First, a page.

How LM-79 testing can help evaluate LED luminaire quality & performance
LM 79 is the Illuminating Engineers Society North America (IESNA) approved testing method to generate electrical and photometric measurements of solid state lighting (LED) products of 400w led flood light.
What is the LM-79 test methodology?
LM 79 is an approved method that describes the procedure to be followed and precautions to be observed in performing reproducible measurements of total Luminous flux, electrical power, luminous intensity distribution, chromaticity of Solid-State lighting products for illumination purposes under standard conditions.
How is LM-79 different from other test methods used for conventional lighting products?
Due to the unique thermal and electrical characteristics of LEDs, standard test methods using relative photometry, cannot measure the lumen output of LED light sources. The LM-79 test remedies this problem by using absolute photometry. (see below for clarification)
What is relative photometry?
Relative photometry is used for testing standard filament or fluorescent lamps. Lamps and ballasts are tested separately from luminaires. The final output is the luminaire efficiency, calculated by dividing the total lumen output of the luminaire by the product of the rated output of the lamps and the ballast factor.
Relative photometry reduces the volume of luminaire tests, as the specifier can mimic lamp data from existing tests.
What is absolute photometry?
Absolute photometry is used to directly measure the total lumen output of complete lighting systems including lamp, ballast, driver, thermal management and all other fixture components. The efficiency of an integrated LED luminaire cannot be calculated in a standard manner. Instead luminous efficacy is calculated by dividing the total light output produced by total input electrical power.
What are the LM-79 test outcomes ?
IESNA prescribes the following uniform parameters to present the data obtained during LM-79 testing.
|Photometric Properties||Electrical Properties|
|Luminous flux (lumens)||Input RMS AC voltage|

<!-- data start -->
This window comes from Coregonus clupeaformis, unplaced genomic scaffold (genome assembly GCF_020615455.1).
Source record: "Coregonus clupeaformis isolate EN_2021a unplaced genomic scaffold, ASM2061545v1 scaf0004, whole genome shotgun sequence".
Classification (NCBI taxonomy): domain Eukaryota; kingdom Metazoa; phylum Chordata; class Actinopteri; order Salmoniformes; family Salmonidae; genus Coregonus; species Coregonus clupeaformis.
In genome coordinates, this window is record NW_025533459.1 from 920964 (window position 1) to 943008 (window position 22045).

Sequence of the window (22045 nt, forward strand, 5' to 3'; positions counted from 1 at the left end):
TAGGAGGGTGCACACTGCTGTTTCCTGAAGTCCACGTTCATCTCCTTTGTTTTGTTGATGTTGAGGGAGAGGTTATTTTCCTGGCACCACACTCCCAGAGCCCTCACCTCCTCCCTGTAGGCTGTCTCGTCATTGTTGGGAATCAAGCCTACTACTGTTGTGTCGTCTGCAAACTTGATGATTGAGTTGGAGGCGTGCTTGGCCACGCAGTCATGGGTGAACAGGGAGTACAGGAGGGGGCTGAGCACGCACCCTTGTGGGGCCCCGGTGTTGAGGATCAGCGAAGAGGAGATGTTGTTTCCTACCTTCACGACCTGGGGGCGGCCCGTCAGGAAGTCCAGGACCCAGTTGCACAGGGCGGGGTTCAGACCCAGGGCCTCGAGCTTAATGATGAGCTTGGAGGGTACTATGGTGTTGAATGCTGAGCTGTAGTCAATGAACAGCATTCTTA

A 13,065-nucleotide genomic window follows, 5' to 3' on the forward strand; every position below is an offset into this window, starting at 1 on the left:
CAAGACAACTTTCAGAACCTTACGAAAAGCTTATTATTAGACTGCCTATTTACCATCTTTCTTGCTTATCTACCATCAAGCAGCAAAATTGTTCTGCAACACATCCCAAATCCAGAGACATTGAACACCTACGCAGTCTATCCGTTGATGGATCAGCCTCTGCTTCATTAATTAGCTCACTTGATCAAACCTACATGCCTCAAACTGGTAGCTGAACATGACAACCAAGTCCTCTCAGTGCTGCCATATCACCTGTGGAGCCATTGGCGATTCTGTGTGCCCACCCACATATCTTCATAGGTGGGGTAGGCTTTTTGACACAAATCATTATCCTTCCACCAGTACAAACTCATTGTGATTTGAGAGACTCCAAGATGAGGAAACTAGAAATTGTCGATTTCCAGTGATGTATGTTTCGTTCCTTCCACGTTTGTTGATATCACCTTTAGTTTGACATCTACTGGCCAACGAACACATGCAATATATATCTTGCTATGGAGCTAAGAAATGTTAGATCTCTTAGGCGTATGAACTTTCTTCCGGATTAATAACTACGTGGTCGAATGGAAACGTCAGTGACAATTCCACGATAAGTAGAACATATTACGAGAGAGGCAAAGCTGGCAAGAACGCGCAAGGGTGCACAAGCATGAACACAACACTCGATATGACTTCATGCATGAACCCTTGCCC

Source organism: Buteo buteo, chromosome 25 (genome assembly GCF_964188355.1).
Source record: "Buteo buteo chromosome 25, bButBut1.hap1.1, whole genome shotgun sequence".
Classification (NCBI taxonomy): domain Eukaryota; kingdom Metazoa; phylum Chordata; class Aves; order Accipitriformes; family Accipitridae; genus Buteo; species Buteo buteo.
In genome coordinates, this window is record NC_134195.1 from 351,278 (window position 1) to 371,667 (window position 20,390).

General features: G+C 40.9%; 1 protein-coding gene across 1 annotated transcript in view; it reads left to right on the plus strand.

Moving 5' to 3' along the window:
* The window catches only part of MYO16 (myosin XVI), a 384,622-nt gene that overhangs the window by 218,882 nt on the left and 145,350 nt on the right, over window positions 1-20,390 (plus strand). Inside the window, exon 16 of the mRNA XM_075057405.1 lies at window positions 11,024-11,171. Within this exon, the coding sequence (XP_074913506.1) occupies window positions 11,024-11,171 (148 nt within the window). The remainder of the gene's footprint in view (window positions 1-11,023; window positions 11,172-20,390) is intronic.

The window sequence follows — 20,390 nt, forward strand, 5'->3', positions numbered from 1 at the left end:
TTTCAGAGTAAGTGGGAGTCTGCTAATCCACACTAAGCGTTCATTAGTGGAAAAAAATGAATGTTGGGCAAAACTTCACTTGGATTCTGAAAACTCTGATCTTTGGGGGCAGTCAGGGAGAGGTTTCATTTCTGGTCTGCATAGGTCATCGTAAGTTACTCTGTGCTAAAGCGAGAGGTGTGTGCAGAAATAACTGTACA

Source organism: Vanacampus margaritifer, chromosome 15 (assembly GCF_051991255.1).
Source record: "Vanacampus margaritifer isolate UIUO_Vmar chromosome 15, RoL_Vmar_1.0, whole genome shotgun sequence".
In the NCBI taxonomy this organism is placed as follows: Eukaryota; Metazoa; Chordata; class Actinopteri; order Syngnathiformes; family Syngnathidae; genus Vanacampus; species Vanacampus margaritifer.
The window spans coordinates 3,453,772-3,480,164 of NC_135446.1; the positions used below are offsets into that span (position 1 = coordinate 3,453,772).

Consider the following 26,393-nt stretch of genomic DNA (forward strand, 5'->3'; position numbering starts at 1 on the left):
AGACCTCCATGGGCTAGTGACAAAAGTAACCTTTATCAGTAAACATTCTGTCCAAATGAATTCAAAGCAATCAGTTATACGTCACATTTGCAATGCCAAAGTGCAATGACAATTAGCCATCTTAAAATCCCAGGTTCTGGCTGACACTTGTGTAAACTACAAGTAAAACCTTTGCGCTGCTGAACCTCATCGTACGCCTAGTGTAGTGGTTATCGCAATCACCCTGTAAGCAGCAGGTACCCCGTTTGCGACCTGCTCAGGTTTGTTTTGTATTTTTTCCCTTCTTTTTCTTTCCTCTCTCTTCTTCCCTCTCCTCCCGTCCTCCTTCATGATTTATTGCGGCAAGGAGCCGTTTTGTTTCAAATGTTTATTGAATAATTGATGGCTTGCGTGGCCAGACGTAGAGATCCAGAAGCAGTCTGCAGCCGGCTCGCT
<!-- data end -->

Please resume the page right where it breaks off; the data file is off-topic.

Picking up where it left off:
|Luminous efficacy (lumens/W)||Input RMS AC current|
|Luminous intensity distribution (candelas)||Input AC power|
|Chromaticity coordinates||Input voltage frequency|
|Correlated colour temperature (CCT)||Power factor|
|Colour rendering index (CRI)||Similar for DC powered SSL|
What are the limitations of LM-79?
As we all know about the strength of LM 79. Everything has its pros and cons. Let us have a look on the drawbacks of LM 79.
LM 79 depicts the parameters of the individual products. So the obtained Parameters cannot be used to access alike products.
Other limitation is the sample size. It does not state any sample size. So, the manufacturer provides only one sample instead of supplying more. This thus increases the vulnerability of lesser quality products.
This can be used only to determine complete luminary instead of LED used ( as based on absolute photometry) , which can produce different results due to quality of accessories used like glass, thermal effect, lenses etc.
Applies to LED-based products incorporating control electronics and heat sinks: – Products requiring only line voltage or DC power supply – Includes complete LED luminaires and – Integrated LED products (LED chips with heat sinks) .
Does not cover – LED products requiring external operating circuits or heat sinks (bare LED chips, pkgs, and modules) – Fixtures designed for LED products but sold without a light source.
Test your LED luminaires with confidence
DID YOU KNOW?
- By 2020, it is estimated LED lights will have more than 60% of the global lighting market.
- LED luminaires can last 25 times longer than a traditional incandescent bulb – while using 75 percent less energy. That’s as if you turned on the light in an infant’s room, and didn’t replace it until their college graduation.
The LED lighting industry has made incredible strides in the past decade, with product effectiveness dramatically increased, and
costs dramatically decreased. Yet there are still improvements needed in performance and efficiency, with challenges like color
shift, energy efficiency, and current droop. The U.S. Department of Energy states the industry is only about halfway to fulfilling its